Subjects were randomized to green tea extract or placebo for four months. In the placebo group, fibroid volume increased by 24 percent. That’s what fibroids do; they continue to grow. However, those randomized to the green tea group showed a reduction in total fibroid volume—and not just by a little. There was a dramatic decrease, shrinking by almost a third, which is a highly significant difference, as you can see at 3:02 in my video. Okay, but did the women feel any better? Yes, they experienced a dramatic decrease in symptom severity, as well. Month after month, nothing much happened in the placebo group, but those taking the pills that looked the same but happened to contain green tea compounds had consistent improvement and felt lessening symptoms, each month better than the last, as well as an improved health-related quality of life, month after month, that was significantly better than control. What’s more, their blood counts got better too. With all that continued excess blood loss every month, the blood levels kept decreasing in the placebo group, but they reversed in the green tea group. So, anemia also significantly improved, because average blood flow significantly diminished. And, all this—the fibroid shrinkage, less pain, better periods—was achieved with “no adverse effects.” 

So, not only were the results comparable to those for the drugs that are commonly used—again, without the side effects—but the results were also comparable to uterine artery embolization, where they try to cut the blood supply to the fibroid, which is great—unless they accidentally cut the blood supply to the rest of the uterus and cause uterine necrosis, one of many reported major complications. Others include death, not only of the fibroid, but also of the patient, along with other potential complications that may arise from accidentally clogging off non-target arteries. In my book, a side-effect-free solution as good as a more invasive procedure is potentially better than. The researchers conclude that green tea compounds show “promise as a safe and effective therapeutic agent for women with symptomatic UFs [uterine fibroids]. Such a simple, inexpensive, and orally administered therapy can improve women’s health globally.”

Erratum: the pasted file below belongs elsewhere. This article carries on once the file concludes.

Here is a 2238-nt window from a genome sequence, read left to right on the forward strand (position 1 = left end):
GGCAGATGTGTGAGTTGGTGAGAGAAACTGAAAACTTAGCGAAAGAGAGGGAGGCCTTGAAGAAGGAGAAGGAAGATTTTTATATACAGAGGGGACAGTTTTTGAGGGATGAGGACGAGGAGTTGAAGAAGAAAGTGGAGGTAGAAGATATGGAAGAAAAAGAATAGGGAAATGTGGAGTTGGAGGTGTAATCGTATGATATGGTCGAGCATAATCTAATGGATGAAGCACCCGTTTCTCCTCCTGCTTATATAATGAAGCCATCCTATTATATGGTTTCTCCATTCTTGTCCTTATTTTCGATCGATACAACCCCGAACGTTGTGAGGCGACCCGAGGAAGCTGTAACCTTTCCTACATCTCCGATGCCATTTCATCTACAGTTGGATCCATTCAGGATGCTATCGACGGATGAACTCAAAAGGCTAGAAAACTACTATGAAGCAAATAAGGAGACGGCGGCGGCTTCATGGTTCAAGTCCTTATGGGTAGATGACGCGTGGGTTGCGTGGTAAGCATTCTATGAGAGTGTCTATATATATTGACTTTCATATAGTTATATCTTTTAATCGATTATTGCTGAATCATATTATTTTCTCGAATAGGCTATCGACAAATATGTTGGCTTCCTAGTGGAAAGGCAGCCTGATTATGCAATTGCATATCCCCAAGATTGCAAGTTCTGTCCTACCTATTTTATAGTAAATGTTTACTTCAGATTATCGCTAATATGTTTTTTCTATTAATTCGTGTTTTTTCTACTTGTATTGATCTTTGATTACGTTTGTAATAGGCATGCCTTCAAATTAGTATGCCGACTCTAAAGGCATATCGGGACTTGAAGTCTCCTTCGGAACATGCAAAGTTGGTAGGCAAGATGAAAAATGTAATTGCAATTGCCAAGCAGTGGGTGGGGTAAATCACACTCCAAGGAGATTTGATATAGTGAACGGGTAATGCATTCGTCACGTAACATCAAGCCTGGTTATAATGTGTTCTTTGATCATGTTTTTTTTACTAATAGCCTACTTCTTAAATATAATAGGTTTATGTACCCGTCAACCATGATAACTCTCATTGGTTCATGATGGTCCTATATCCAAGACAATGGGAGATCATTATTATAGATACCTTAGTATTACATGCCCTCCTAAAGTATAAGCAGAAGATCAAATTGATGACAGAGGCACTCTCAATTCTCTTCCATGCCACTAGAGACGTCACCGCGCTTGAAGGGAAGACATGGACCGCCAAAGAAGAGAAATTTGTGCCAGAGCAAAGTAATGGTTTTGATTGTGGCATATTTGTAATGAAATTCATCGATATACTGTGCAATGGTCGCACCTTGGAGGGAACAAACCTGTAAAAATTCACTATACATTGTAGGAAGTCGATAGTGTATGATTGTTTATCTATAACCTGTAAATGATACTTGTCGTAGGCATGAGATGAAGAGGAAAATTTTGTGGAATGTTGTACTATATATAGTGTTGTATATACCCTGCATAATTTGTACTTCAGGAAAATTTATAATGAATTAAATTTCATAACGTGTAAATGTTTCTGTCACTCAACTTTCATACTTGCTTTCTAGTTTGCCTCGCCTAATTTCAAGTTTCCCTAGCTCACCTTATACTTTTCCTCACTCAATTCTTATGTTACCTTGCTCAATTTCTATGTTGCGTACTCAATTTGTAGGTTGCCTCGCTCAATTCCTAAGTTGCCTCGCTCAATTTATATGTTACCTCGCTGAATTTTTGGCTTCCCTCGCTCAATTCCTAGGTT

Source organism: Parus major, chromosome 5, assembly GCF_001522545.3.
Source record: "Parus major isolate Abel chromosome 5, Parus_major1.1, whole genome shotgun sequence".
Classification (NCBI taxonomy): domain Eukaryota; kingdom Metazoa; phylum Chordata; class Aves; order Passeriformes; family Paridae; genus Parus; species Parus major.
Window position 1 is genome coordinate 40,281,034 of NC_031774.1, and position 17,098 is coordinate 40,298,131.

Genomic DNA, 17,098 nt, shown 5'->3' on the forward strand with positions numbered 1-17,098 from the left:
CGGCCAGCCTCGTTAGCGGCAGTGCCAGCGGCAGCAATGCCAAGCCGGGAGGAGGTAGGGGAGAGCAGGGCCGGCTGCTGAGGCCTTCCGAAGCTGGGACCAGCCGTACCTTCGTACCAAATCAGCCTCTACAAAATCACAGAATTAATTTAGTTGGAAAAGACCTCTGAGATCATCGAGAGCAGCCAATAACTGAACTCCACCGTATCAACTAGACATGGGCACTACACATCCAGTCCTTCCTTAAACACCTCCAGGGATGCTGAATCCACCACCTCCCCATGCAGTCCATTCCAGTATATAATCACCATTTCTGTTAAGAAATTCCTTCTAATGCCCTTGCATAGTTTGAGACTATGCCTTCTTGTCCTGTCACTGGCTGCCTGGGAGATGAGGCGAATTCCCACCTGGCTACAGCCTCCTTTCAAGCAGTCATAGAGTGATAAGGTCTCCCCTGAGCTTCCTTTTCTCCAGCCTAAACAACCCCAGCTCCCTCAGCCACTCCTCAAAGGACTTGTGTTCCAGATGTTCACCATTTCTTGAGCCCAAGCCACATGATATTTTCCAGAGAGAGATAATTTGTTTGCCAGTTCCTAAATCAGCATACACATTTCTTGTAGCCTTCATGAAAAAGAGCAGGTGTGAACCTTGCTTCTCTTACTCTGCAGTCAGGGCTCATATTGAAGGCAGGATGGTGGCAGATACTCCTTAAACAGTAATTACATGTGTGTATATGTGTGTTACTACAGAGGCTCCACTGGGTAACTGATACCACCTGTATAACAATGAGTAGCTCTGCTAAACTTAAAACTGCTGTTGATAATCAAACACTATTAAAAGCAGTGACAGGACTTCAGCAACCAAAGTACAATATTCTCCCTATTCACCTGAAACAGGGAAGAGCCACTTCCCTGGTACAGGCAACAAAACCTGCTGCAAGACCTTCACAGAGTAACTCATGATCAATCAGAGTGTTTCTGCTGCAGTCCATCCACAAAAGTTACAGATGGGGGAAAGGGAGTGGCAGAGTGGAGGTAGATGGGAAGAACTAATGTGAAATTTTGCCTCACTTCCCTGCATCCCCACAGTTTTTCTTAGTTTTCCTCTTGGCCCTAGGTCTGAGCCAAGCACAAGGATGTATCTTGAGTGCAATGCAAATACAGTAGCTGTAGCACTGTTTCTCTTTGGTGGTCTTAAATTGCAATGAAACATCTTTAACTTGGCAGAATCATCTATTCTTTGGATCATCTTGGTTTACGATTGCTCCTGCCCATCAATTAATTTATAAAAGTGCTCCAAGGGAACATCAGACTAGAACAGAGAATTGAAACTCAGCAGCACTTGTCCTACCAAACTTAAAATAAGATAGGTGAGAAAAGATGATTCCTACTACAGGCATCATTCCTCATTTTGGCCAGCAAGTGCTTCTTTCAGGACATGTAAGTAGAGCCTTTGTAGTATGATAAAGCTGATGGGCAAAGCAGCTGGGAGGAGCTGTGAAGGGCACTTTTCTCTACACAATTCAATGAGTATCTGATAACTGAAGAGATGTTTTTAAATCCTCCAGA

Relatively safe doesn’t mean risk-free, however. Although there were no liver function abnormalities detected, this was a small study. If you give green tea extract pills to a thousand women for a year, like they did in the Minnesota Green Tea Trial for breast cancer, the livers in about 1 in 17 women started to get inflamed and a few became serious. Now, the dose they used in this study was twice that of the fibroid study and it’s not completely clear if the pills were the only cause, but, in general, we should try to avoid extracts and instead get nutrition from foods as grown—or at least from foods as grown that are then dunked in hot water, like green tea. 

The researchers had to use pills in this study, because they wanted it to be a double-blind study and it’s hard to create a placebo tea that looks, smells, and tastes like the real thing. I don’t think we should take green tea extract pills, though. We should drink green tea. The problem is that the dose the researchers used was about 11 cups a day, which would be a lot of caffeine. You could choose decaf, though, and it’s not outside the realm of possibility to drink a couple quarts of tea a day, especially if doing so may shrink your fibroids so much you can keep your uterus. But, for all we know, five cups of tea a day would work or maybe even three cups or one cup. No other dose has been tested, so we just don’t know. But, you can test it in your own life. If you have fibroids, it couldn’t hurt to add a few cups of green tea to your daily diet and see if you start feeling better.